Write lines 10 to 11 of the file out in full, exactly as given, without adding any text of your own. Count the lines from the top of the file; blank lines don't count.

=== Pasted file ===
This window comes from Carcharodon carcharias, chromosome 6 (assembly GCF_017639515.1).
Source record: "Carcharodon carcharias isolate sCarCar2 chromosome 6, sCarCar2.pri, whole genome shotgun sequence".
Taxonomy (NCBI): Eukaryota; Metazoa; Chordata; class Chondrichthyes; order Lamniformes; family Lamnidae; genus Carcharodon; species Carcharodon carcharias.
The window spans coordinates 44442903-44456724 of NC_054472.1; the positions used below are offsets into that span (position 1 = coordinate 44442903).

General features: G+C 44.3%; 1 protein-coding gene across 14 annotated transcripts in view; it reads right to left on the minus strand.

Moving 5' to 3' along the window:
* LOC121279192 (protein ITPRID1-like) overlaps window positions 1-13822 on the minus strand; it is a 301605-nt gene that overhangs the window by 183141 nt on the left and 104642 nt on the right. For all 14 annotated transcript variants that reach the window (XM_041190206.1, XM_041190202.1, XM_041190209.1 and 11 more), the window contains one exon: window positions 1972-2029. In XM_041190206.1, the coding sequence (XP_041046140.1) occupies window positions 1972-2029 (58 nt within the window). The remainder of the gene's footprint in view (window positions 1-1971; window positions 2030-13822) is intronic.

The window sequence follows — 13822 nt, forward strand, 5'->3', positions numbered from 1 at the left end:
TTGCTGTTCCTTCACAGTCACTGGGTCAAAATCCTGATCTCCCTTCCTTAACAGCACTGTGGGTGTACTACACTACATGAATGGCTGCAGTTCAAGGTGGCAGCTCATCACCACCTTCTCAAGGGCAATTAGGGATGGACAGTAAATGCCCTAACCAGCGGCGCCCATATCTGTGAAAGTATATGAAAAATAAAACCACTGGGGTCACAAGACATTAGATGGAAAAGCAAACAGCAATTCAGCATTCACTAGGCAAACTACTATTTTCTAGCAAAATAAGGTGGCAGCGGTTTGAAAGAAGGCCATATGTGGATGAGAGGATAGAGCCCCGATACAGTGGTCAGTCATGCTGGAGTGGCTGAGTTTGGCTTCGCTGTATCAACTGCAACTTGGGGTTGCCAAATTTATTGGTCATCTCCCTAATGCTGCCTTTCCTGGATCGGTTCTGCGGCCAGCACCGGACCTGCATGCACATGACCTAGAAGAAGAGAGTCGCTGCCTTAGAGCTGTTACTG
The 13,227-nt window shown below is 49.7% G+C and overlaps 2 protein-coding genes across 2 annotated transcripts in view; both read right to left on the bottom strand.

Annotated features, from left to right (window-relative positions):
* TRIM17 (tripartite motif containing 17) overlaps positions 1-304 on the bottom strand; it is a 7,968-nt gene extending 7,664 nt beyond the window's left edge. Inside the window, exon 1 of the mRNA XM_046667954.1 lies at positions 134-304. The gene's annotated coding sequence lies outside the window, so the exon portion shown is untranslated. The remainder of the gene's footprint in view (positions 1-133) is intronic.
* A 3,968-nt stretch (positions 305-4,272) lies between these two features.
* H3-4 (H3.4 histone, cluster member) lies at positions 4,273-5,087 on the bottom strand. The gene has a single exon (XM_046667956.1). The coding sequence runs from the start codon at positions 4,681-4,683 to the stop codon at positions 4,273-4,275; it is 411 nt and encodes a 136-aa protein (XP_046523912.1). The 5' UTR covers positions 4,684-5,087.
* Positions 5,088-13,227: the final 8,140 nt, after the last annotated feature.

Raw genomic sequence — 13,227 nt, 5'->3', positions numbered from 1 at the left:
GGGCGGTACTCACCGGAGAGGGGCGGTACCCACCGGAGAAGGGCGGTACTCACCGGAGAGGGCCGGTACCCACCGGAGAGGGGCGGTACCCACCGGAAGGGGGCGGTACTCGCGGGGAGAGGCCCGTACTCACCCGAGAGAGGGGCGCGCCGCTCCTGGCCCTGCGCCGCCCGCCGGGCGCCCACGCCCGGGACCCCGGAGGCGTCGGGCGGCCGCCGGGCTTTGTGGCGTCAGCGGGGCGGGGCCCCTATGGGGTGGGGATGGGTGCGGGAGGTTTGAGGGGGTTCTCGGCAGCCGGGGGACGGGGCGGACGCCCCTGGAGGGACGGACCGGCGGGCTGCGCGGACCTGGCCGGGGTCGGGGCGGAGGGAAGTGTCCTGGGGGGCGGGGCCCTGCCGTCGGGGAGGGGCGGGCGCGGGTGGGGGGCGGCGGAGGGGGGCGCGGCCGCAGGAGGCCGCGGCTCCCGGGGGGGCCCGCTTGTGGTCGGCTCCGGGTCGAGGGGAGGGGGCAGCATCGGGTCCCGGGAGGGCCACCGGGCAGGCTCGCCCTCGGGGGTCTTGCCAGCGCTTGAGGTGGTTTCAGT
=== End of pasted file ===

The 13,227-nt window shown below is 49.7% G+C and overlaps 2 protein-coding genes across 2 annotated transcripts in view; both read right to left on the bottom strand.

Annotated features, from left to right (window-relative positions):